When set within an aneurysm, the braid ball 92 can substantially conform to its shape. Generally, the braid ball 92 can be oversized somewhat to exert some small load on the aneurysm wall to help maintain a stable position of the ball. However, the ball may be intentionally undersized, especially in a side-wall application should it be desired that any hub feature is able to turn with the ball to trail with the blood flow. Braid filaments are shown in pairs within the braid ball 92—one from each layer 26, 28. While the organization of the braid is often more random, the double/dual layer construction—on average—results higher density that might be achieved with a single-layer braid ball 92 due to limitations on braid density for a given starting diameter of braid.

While the implant 95 can be an embolic coil 90 or a braid ball 92 as illustrated herein, the implant 95 can have any other form or structure, according to various embodiments. For example, the implant 95 can be a cylindrical, tube-like stent, or a filter. Other types of implants and treatment devices are generally known. The subject technology can be applied to any such implant or treatment device for delivery and implantation.

In some embodiments, the implant 95 can comprise metal, polymer, ceramic, permanent enduring materials, and may comprise either of or both of non-bioabsorbable and bioabsorbable materials. Exemplary materials include, but are not limited to, NITINOL®, stainless steel, cobalt chromium alloys, Elgiloy, magnesium (Mg) alloys, polylactic acid, poly glycolic acid, poly ester amide (PEA), poly ester urethane (PEU), amino acid based bioanalogous polymers, tungsten, tantalum, platinum, polymers, bio-polymers, ceramics, bio-ceramics, or metallic glasses. In some embodiments, the implant 95 may be formed from materials having shape memory properties. Where a galvanic effect is desired, the implant 95 should be formed from metal, or from a non-metal that is coated or otherwise covered partially or wholly with metal.

In some embodiments, the implant 95 can have a galvanic cell or a plurality of galvanic cells formed by a portion or on a surface thereof. Such galvanic cell(s) can generate, in the presence of blood, thrombus, or other electrolytic medium, a voltage and/or electrical charge that promotes thrombosis at a target site 16. For example, the galvanic cell(s) can generate an electrical charge, or electrically charged region(s), on the implant 95 that can generate, promote, attract, adhere, and/or attach thrombus to the implant 95 or otherwise within or near the target site 16 when the implant 95 is deployed next to or into the target site 16. The generated charge or charged regions on the implant 95 can have a charge opposite that of constituents (e.g., blood constituents) of or at the target site 16. The generated charge or charged regions can include both regions of negative charge and regions of positive charge, each of which can generate, promote, attract, adhere, and/or attach to blood constituents or thrombus constituents of the opposite charge. The generation, promotion, attraction, adhesion, and/or attachment of blood constituents within the target site 16 may be electrostatic.

The galvanic cell(s) can comprise at least two different metals (as used herein, “metal” can refer to a substantially pure or elemental metal, or to alloys), such as a first metal 180 and a second metal 182, that generate an electrical charge in the presence of an electrolytic medium, for example, such as blood. The metals may be characterized as having different reduction potentials or electrode potentials; various metal combinations may be determined with reference to the electromotive force (EMF) chart. The metals of the galvanic cell are in electrical contact, e.g., direct physical contact, with each other. The first metal 180 and second metal 182 can be selected to induce a galvanic voltage and impart a desired charge arrangement in a galvanic region. For example, the metals 180, 182 can be selected so that the first metal 180 functions as a cathode (having a positive charge) and the second metal 182 functions as an anode (having a negative charge), or vice versa. Any combination of anode and cathode metals can be employed. One useful combination is a first metal of nickel-titanium alloy, e.g., nitinol, or a platinum-tungsten alloy, and a second metal e.g. of magnesium, in which case the first metal can act as a cathode and as the structural metal of the implant 95, and the second metal can act as an anode. The reverse can be employed as well, in which the first metal is magnesium and the second metal is nitinol.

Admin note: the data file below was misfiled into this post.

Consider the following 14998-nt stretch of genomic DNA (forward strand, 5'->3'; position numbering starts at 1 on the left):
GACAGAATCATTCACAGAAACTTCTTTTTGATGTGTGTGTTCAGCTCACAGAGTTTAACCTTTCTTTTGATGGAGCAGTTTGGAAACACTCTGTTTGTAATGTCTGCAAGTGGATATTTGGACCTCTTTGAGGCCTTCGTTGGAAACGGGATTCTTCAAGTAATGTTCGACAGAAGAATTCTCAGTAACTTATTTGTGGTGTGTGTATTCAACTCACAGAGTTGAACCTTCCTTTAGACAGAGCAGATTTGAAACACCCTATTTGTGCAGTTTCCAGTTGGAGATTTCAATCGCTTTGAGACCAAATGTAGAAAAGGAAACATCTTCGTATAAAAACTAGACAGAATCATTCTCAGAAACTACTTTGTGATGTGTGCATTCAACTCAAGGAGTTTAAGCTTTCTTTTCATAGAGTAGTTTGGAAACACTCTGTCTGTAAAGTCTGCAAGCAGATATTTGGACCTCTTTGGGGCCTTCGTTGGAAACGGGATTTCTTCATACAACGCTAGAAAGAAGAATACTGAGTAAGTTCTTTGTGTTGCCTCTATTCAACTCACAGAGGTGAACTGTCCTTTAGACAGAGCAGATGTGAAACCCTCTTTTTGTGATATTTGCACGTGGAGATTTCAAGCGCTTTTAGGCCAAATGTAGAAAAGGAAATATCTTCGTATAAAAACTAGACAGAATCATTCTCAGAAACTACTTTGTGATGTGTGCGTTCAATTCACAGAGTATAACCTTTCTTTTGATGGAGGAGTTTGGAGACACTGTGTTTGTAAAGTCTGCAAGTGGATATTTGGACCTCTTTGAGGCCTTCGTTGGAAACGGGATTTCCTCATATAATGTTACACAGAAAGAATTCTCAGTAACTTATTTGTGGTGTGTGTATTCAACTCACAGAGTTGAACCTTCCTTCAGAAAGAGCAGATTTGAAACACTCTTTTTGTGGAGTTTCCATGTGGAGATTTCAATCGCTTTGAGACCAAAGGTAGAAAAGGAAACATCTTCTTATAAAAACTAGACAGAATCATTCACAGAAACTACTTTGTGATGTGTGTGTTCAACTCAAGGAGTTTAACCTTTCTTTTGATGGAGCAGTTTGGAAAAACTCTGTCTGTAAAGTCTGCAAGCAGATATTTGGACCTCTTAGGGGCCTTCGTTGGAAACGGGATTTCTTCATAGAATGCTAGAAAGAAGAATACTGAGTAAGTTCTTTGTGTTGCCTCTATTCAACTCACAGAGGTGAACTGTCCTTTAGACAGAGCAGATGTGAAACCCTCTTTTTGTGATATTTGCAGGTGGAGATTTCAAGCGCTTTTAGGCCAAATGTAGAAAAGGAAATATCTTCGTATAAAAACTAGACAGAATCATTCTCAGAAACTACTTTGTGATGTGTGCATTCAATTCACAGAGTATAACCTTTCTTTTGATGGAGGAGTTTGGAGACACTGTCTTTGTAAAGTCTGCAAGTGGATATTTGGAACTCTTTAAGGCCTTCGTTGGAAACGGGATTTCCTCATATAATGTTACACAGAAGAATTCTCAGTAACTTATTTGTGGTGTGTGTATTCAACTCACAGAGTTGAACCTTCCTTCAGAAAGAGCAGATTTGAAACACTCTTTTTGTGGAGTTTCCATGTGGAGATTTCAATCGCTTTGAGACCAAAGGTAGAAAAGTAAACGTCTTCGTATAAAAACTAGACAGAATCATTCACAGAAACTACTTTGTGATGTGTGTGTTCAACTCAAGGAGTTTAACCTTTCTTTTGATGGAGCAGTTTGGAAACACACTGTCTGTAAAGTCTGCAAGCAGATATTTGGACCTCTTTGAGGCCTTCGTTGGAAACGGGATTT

In a single cell the nitinol-magnesium combination, for example, can induce a galvanic voltage of about 1.3 volts in saline. Other strongly anodic metals can be used as a first or second metal in combination with nitinol, for example lithium or zinc. Metals other than nitinol also can be used as a cathode, such as, for example, platinum, nickel, titanium, gold, graphite, and silver. The structural metal of the implant 95 can also be employed as anode, where a metal that is cathodic relative to the structural metal is employed as the second metal. In a single implant 95, multiple types of first metals and/or multiple types of second metals can be employed. For example, one second metal type can be employed in one portion of the implant 95 and another second metal type can be employed in another portion of the implant 95. Metal combinations other than nitinol-magnesium may induce galvanic voltages different than does nitinol-magnesium. For example, a galvanic cell comprising nitinol and platinum can induce a galvanic voltage of about 0.49 volts in saline. A galvanic cell comprising magnesium and nitinol can induce a galvanic voltage of about 1.3 volts in saline. A galvanic cell comprising magnesium and platinum can induce a galvanic voltage of about 1.7 volts in saline. A galvanic cell comprising lithium and nitinol can induce a galvanic voltage of about 2.7 volts in saline. A galvanic cell comprising lithium and platinum can induce a galvanic voltage of about 3.1 volts in saline.